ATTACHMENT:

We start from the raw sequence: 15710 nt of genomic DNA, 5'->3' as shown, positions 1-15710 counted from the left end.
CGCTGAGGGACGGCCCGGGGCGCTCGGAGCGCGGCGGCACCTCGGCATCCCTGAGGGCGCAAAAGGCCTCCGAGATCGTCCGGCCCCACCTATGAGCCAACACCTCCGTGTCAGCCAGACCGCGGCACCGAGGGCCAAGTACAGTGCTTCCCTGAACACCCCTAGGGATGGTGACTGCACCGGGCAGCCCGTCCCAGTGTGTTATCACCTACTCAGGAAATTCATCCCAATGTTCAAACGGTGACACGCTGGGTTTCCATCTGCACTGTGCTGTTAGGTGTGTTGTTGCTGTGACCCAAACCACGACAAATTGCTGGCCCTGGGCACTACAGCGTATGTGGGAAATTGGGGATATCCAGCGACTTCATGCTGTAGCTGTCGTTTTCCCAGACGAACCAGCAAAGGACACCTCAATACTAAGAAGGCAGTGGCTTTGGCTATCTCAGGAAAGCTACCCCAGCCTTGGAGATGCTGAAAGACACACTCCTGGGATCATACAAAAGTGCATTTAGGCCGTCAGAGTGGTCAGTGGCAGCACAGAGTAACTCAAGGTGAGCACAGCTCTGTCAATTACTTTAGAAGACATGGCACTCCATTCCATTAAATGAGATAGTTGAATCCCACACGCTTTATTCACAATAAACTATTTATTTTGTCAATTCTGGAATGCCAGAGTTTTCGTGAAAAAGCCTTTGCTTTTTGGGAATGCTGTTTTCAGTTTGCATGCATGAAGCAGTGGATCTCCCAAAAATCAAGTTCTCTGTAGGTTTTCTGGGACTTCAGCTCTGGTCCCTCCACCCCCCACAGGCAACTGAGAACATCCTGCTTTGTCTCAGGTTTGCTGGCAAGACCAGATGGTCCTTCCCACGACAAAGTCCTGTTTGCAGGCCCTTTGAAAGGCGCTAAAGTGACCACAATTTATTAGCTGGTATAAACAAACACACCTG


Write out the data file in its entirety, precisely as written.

We start from the raw sequence: 15710 nt of genomic DNA, 5'->3' as shown, positions 1-15710 counted from the left end.
CGCTGAGGGACGGCCCGGGGCGCTCGGAGCGCGGCGGCACCTCGGCATCCCTGAGGGCGCAAAAGGCCTCCGAGATCGTCCGGCCCCACCTATGAGCCAACACCTCCGTGTCAGCCAGACCGCGGCACCGAGGGCCAAGTACAGTGCTTCCCTGAACACCCCTAGGGATGGTGACTGCACCGGGCAGCCCGTCCCAGTGTGTTATCACCTACTCAGGAAATTCATCCCAATGTTCAAACGGTGACACGCTGGGTTTCCATCTGCACTGTGCTGTTAGGTGTGTTGTTGCTGTGACCCAAACCACGACAAATTGCTGGCCCTGGGCACTACAGCGTATGTGGGAAATTGGGGATATCCAGCGACTTCATGCTGTAGCTGTCGTTTTCCCAGACGAACCAGCAAAGGACACCTCAATACTAAGAAGGCAGTGGCTTTGGCTATCTCAGGAAAGCTACCCCAGCCTTGGAGATGCTGAAAGACACACTCCTGGGATCATACAAAAGTGCATTTAGGCCGTCAGAGTGGTCAGTGGCAGCACAGAGTAACTCAAGGTGAGCACAGCTCTGTCAATTACTTTAGAAGACATGGCACTCCATTCCATTAAATGAGATAGTTGAATCCCACACGCTTTATTCACAATAAACTATTTATTTTGTCAATTCTGGAATGCCAGAGTTTTCGTGAAAAAGCCTTTGCTTTTTGGGAATGCTGTTTTCAGTTTGCATGCATGAAGCAGTGGATCTCCCAAAAATCAAGTTCTCTGTAGGTTTTCTGGGACTTCAGCTCTGGTCCCTCCACCCCCCACAGGCAACTGAGAACATCCTGCTTTGTCTCAGGTTTGCTGGCAAGACCAGATGGTCCTTCCCACGACAAAGTCCTGTTTGCAGGCCCTTTGAAAGGCGCTAAAGTGACCACAATTTATTAGCTGGTATAAACAAACACACCTG